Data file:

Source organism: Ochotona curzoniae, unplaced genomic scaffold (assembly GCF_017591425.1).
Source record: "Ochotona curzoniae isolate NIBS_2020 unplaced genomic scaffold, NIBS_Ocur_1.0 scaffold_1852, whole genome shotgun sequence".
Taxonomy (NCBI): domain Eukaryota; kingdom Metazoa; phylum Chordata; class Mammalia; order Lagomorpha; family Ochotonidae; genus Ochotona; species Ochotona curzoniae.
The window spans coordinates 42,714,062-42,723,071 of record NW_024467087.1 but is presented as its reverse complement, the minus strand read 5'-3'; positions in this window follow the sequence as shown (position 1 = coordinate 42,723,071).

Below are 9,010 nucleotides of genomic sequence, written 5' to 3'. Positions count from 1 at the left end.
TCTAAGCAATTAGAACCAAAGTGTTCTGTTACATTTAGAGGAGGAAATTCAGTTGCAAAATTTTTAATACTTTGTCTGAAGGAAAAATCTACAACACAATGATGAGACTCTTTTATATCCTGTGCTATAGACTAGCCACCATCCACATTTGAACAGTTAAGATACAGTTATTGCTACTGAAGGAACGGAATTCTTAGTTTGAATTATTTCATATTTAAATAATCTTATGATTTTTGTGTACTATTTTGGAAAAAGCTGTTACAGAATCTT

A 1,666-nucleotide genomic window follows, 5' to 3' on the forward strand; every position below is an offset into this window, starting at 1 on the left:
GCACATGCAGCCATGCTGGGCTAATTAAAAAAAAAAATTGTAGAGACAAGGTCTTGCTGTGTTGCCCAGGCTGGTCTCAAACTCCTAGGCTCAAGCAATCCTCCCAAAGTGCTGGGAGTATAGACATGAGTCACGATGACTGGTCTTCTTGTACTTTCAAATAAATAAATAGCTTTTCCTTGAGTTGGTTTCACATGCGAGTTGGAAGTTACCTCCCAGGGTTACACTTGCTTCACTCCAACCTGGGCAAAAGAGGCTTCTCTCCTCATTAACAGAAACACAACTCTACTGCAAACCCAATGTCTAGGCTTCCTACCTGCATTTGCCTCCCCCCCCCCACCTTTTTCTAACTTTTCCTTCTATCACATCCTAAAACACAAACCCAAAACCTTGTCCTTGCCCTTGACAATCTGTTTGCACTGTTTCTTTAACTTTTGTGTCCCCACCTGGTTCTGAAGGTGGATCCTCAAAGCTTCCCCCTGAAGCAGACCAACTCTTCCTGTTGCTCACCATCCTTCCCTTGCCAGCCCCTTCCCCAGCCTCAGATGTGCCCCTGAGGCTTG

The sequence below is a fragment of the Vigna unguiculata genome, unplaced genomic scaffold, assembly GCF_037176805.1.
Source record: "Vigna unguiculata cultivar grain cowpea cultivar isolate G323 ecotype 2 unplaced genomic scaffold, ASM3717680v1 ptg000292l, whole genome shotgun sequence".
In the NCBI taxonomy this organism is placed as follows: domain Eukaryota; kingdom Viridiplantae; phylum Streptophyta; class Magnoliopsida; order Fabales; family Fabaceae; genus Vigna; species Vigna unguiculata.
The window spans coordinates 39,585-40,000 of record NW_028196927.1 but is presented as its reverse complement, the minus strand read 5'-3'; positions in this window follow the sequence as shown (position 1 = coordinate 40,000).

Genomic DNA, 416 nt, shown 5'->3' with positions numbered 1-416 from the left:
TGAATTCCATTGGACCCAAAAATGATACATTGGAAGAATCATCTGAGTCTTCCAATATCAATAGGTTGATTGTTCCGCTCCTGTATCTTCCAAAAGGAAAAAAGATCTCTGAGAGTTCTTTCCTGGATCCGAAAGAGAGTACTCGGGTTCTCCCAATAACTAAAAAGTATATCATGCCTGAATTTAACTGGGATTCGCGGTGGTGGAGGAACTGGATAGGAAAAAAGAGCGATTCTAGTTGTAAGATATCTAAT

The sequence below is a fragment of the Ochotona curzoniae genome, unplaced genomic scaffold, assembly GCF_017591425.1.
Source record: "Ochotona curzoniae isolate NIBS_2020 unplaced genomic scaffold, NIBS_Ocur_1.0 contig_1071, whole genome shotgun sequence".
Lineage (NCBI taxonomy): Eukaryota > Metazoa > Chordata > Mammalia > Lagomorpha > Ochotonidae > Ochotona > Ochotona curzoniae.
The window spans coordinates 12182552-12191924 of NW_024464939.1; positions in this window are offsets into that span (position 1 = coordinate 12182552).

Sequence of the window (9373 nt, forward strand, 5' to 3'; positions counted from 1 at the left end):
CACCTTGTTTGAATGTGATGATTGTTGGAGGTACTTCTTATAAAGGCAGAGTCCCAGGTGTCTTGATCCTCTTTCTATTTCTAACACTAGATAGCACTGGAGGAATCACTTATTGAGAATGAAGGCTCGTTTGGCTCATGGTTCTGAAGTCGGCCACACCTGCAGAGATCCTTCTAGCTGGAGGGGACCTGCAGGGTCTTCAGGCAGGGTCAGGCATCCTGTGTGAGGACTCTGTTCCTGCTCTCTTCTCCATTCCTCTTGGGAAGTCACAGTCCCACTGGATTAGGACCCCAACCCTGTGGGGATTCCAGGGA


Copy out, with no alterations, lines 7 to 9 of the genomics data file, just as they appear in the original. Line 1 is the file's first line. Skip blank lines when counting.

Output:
A 1,666-nucleotide genomic window follows, 5' to 3' on the forward strand; every position below is an offset into this window, starting at 1 on the left:
GCACATGCAGCCATGCTGGGCTAATTAAAAAAAAAAATTGTAGAGACAAGGTCTTGCTGTGTTGCCCAGGCTGGTCTCAAACTCCTAGGCTCAAGCAATCCTCCCAAAGTGCTGGGAGTATAGACATGAGTCACGATGACTGGTCTTCTTGTACTTTCAAATAAATAAATAGCTTTTCCTTGAGTTGGTTTCACATGCGAGTTGGAAGTTACCTCCCAGGGTTACACTTGCTTCACTCCAACCTGGGCAAAAGAGGCTTCTCTCCTCATTAACAGAAACACAACTCTACTGCAAACCCAATGTCTAGGCTTCCTACCTGCATTTGCCTCCCCCCCCCCACCTTTTTCTAACTTTTCCTTCTATCACATCCTAAAACACAAACCCAAAACCTTGTCCTTGCCCTTGACAATCTGTTTGCACTGTTTCTTTAACTTTTGTGTCCCCACCTGGTTCTGAAGGTGGATCCTCAAAGCTTCCCCCTGAAGCAGACCAACTCTTCCTGTTGCTCACCATCCTTCCCTTGCCAGCCCCTTCCCCAGCCTCAGATGTGCCCCTGAGGCTTG

The sequence below is a fragment of the Vigna unguiculata genome, unplaced genomic scaffold, assembly GCF_037176805.1.